As we collected the data, one of us would watch the clock while the other would very intently watch the tide staff.  Once it would come to the time we would have to collect the data she would say “Mark!” and that would be my cue to note the high and low of the wave against the tide staff.  I would tell her my observations up to four digits, such as 1.967 meters.  However, because we would use quick observations to collect our data, our precision would probably be only to three significant figures. Significant figures are digits of a number that carry meaning and factor  into its precision. Starla would record the data and then we would wait six minutes until the next time to make our observations. When we were done, we downloaded the data from the tide gauge, packed up the skiff, and head back to the Rainier. Overall, it was a really great day being able to collect this important data and contribute to the mission of the ship.

Heading Back to the Rainier

Personal Log

Calculating Radar Ranges on a Nautical Chart

Math, math everywhere!!  Since the first day I have been on the Rainier I have seen math being used all day, every day.  Even though I don’t specifically teach math I do integrate it within science and social studies.  However, I have heard from students, “Why do I have to learn this?” in regards to their math homework.  There isn’t always enough time in the day to give a thorough explanation of how different math skills are used in the real world.  However, from my past NASA experiences and now with NOAA on the Rainier, I am here to tell you that once you enter the real world, especially if you enter a science, math or engineering field, then you will be immersed in math.  It will become a part of your daily routine without you really realizing it.  One place where math is used constantly, and is also one of my favorite places on the ship, is the bridge.

Math is used in navigation, such as setting a course, calculating distances, speeds, and times.  I also got some practice with calculating radar ranges, which can give the officers their location based off of 3-4 points of land nearby.  GPS is being used all day, every day and there are multiple GPS systems in case one fails.  Again, the officers use this information in their calculations throughout the day while we are at sea.  When I have been collecting weather data on the bridge math is being used to calculate the wind speed and direction.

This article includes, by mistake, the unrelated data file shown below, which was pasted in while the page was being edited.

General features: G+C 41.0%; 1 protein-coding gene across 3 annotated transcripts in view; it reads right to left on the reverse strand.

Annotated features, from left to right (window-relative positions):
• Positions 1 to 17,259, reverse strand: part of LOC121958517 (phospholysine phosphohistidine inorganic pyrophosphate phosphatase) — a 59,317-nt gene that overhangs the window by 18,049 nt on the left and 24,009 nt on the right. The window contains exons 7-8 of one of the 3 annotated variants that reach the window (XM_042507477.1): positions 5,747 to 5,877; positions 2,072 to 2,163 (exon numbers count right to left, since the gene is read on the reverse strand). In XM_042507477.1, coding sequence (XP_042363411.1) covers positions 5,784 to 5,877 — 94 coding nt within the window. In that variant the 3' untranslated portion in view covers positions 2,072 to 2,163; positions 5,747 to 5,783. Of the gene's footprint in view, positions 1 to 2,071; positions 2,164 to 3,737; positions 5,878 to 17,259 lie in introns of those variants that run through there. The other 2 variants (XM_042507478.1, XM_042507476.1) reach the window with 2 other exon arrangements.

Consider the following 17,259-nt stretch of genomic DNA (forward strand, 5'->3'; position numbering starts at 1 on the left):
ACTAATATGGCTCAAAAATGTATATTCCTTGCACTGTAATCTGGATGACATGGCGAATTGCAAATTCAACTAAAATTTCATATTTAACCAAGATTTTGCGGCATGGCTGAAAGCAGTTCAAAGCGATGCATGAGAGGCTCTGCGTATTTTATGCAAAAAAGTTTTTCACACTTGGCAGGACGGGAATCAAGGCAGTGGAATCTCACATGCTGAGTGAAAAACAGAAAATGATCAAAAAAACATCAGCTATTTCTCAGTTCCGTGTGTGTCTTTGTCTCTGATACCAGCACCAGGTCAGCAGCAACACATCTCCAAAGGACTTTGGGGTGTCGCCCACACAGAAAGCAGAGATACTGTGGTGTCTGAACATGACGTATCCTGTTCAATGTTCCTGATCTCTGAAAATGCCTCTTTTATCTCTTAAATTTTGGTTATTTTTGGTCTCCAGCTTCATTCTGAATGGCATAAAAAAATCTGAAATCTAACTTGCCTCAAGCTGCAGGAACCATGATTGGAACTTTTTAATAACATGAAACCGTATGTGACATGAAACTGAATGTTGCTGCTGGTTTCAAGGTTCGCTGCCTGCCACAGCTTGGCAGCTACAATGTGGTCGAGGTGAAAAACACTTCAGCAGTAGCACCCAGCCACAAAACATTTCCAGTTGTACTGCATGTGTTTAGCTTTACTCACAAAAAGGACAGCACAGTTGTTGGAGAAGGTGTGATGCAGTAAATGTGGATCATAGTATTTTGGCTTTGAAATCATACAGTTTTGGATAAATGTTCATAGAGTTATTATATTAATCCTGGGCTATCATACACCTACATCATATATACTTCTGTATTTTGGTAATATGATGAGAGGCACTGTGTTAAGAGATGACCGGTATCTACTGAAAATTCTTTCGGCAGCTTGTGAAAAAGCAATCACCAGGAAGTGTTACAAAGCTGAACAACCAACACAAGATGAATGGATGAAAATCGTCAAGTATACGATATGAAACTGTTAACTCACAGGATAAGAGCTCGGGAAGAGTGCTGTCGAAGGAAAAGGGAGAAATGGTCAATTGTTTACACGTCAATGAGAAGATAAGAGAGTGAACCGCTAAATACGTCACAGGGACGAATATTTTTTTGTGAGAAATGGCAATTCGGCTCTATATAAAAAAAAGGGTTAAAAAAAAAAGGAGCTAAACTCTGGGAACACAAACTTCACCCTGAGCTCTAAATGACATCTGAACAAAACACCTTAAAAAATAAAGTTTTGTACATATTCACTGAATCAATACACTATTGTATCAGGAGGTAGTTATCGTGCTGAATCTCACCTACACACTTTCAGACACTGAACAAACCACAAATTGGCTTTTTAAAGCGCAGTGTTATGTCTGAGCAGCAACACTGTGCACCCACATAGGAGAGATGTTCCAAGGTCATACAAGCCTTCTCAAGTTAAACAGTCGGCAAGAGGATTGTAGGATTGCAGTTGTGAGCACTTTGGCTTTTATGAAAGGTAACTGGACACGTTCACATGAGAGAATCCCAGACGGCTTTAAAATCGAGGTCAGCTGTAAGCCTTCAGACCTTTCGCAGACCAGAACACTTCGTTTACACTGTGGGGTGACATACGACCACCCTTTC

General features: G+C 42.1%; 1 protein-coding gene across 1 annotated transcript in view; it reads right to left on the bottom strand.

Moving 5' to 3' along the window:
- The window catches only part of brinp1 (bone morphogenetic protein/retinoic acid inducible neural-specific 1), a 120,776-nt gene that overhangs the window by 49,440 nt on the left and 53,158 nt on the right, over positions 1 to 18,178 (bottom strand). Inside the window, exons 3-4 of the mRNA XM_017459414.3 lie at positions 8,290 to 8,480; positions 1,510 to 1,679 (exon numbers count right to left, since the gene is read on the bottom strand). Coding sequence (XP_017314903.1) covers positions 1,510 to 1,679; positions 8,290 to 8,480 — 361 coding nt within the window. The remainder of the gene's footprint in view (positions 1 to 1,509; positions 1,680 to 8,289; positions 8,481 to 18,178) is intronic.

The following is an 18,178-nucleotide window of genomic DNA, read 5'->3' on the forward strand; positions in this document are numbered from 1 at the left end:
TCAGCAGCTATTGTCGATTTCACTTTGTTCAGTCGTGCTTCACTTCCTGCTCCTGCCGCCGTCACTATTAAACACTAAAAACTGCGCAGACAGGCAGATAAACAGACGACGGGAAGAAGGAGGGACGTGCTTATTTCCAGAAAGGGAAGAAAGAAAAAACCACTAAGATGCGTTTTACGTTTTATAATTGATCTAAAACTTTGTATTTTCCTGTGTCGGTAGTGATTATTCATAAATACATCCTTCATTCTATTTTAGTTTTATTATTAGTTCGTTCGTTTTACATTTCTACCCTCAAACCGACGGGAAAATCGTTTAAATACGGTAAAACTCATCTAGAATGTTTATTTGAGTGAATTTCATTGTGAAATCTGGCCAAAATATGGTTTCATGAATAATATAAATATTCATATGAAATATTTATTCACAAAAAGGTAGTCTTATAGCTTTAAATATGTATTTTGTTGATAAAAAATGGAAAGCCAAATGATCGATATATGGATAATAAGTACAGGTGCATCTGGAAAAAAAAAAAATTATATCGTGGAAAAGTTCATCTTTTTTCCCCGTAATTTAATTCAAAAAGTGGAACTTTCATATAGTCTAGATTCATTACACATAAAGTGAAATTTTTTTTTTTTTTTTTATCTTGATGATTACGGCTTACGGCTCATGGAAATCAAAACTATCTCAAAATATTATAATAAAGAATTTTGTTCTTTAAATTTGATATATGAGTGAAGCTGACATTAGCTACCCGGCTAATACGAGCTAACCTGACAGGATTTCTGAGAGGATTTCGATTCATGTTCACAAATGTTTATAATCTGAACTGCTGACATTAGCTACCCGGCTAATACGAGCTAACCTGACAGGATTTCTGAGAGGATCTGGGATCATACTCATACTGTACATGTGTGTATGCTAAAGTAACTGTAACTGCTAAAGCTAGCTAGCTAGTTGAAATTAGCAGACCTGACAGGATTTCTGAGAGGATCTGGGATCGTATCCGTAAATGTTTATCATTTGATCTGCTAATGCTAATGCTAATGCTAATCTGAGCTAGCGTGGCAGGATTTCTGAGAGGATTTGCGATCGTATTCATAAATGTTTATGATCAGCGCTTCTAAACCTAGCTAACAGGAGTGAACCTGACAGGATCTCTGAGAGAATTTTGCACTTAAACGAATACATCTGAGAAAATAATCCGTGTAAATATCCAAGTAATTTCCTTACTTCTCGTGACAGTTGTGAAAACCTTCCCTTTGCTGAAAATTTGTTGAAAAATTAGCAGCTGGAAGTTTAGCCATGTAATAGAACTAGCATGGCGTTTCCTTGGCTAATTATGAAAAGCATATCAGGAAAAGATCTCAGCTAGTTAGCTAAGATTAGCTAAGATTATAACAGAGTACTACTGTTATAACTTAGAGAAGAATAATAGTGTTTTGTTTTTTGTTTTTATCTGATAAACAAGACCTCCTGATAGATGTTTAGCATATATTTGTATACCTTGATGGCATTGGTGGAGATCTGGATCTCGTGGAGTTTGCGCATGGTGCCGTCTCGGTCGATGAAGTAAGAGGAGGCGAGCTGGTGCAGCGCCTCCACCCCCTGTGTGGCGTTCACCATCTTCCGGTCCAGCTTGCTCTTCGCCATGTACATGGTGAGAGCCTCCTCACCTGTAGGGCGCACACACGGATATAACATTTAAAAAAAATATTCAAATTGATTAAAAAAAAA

Finding an Azimuth

Then there are conversions being calculated because some of the charts are in meters, some are in feet, and some are in fathoms.  A fathom is used more for deeper water because 1 fathom equals 6 feet.  Because these are dealing with depths it is very important to make sure the conversions are correct so that the ship stays safe.  Then of course there is math used in other ways on the ship.  For example, the Executive Officer (XO) has to work with the ship’s budget, the cooks work with measurements in the galley, and the scientists work with math formulas as they process the data in their projects.

Overall, I highly encourage my students and any other young minds that are reading this to do your best in math and ask for help if you need it.  It can be an intimidating subject area at times, but if you want to work for NOAA, be a scientist, or engineer then it will be an important part of your job.  Once you have an idea of what kind of job you want to have when you get older, try to find out what kind of skills you need to have and start early.  See how the math is used in the real world, the job you are interested in, and learn how to have fun with it!

Student Questions Answered!

Animals Seen

Sea Lion

Whales (not sure of the species)

California Sea Lion

Moon Jellyfish

Question of the Day